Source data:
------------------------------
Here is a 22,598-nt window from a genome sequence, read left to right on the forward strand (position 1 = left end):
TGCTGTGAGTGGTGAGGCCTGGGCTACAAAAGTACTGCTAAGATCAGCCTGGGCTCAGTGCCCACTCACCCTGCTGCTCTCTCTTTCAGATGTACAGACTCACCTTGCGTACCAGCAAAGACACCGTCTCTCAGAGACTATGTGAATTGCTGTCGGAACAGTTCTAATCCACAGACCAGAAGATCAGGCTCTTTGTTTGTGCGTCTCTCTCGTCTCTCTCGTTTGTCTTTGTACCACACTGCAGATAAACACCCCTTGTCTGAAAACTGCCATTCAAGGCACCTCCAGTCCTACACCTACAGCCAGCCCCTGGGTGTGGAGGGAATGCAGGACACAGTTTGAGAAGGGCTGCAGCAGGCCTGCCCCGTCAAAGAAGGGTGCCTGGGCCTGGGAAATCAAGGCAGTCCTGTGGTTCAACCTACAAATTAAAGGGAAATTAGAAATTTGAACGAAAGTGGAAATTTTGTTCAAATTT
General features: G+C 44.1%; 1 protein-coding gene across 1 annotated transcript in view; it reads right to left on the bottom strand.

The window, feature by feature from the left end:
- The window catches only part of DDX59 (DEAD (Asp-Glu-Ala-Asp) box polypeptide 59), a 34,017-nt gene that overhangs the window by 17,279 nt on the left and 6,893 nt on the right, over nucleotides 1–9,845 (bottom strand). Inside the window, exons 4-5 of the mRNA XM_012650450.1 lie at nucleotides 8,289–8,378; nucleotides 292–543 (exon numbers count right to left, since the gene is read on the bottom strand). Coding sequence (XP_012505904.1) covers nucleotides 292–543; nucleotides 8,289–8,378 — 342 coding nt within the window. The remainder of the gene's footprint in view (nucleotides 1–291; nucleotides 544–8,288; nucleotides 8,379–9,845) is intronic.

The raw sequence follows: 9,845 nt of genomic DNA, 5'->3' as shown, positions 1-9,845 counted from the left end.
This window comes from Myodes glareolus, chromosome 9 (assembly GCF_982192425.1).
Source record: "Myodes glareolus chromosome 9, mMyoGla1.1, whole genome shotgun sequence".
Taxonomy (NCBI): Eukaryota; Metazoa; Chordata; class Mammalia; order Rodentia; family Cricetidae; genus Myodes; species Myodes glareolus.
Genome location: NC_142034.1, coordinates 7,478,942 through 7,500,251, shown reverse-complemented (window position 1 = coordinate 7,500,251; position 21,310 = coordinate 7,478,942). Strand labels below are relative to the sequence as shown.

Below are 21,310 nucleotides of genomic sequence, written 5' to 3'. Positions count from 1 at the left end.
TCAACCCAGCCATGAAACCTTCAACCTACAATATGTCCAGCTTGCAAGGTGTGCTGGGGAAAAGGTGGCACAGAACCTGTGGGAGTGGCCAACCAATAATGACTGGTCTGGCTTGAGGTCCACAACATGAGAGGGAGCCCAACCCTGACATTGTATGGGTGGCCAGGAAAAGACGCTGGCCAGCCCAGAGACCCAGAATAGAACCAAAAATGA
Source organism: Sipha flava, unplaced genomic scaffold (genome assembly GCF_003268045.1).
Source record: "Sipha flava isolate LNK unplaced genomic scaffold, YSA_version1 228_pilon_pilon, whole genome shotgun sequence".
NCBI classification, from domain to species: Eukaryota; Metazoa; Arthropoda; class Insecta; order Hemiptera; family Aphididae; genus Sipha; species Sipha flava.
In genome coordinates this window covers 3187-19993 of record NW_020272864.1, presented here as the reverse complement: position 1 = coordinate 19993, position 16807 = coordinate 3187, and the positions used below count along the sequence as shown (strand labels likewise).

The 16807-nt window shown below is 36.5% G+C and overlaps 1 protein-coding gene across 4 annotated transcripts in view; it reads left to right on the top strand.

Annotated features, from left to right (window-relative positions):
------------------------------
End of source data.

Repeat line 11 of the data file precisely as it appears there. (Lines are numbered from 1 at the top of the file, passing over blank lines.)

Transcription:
Below are 21,310 nucleotides of genomic sequence, written 5' to 3'. Positions count from 1 at the left end.